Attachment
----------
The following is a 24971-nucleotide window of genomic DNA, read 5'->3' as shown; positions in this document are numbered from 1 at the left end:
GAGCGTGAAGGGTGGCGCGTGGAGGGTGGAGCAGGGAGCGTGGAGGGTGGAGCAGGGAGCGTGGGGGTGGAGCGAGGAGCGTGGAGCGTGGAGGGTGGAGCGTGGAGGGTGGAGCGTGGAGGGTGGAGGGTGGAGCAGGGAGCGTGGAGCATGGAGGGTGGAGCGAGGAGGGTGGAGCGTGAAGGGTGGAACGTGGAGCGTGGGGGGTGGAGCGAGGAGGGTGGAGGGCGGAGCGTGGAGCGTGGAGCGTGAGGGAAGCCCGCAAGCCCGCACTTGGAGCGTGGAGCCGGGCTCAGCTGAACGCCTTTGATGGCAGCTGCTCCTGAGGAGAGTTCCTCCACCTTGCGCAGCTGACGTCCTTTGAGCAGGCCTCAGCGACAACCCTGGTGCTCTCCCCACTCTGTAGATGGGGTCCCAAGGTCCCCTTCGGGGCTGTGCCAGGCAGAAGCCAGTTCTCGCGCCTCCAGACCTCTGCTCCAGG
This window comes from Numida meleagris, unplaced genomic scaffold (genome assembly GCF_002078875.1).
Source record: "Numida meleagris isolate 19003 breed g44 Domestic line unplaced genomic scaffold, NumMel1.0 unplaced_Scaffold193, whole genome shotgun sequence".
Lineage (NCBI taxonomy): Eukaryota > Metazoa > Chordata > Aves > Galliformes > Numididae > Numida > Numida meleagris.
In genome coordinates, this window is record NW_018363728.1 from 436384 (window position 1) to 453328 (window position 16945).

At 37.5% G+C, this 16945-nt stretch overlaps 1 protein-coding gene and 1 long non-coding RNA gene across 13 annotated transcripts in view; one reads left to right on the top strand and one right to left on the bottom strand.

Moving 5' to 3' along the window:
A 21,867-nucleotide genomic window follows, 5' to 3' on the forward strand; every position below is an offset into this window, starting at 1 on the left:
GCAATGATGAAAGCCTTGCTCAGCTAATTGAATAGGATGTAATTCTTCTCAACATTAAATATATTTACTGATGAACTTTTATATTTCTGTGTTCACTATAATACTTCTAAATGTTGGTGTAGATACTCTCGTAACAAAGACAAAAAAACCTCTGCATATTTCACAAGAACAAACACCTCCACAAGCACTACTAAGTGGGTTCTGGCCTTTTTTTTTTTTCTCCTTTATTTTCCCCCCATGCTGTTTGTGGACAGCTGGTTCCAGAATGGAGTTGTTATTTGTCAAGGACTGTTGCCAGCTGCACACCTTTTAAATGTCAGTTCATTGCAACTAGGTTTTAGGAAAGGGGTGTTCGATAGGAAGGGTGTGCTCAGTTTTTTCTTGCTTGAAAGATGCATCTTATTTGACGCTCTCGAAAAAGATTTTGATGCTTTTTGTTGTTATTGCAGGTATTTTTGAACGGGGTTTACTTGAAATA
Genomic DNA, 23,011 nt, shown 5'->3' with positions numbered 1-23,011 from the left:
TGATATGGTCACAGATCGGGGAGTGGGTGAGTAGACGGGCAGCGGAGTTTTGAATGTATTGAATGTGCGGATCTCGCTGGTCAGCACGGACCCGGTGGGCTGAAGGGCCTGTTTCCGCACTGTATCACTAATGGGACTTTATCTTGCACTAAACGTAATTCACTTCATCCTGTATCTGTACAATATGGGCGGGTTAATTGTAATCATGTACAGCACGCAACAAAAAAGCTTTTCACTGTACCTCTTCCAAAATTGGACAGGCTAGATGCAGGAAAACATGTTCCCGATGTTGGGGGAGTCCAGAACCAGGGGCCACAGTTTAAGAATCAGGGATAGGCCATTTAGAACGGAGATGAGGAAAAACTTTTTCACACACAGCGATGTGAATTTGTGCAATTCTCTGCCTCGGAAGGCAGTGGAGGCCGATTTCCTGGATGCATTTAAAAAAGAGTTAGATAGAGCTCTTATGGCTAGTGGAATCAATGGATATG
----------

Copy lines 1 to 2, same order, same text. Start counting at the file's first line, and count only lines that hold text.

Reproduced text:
The following is a 24971-nucleotide window of genomic DNA, read 5'->3' as shown; positions in this document are numbered from 1 at the left end:
GAGCGTGAAGGGTGGCGCGTGGAGGGTGGAGCAGGGAGCGTGGAGGGTGGAGCAGGGAGCGTGGGGGTGGAGCGAGGAGCGTGGAGCGTGGAGGGTGGAGCGTGGAGGGTGGAGCGTGGAGGGTGGAGGGTGGAGCAGGGAGCGTGGAGCATGGAGGGTGGAGCGAGGAGGGTGGAGCGTGAAGGGTGGAACGTGGAGCGTGGGGGGTGGAGCGAGGAGGGTGGAGGGCGGAGCGTGGAGCGTGGAGCGTGAGGGAAGCCCGCAAGCCCGCACTTGGAGCGTGGAGCCGGGCTCAGCTGAACGCCTTTGATGGCAGCTGCTCCTGAGGAGAGTTCCTCCACCTTGCGCAGCTGACGTCCTTTGAGCAGGCCTCAGCGACAACCCTGGTGCTCTCCCCACTCTGTAGATGGGGTCCCAAGGTCCCCTTCGGGGCTGTGCCAGGCAGAAGCCAGTTCTCGCGCCTCCAGACCTCTGCTCCAGG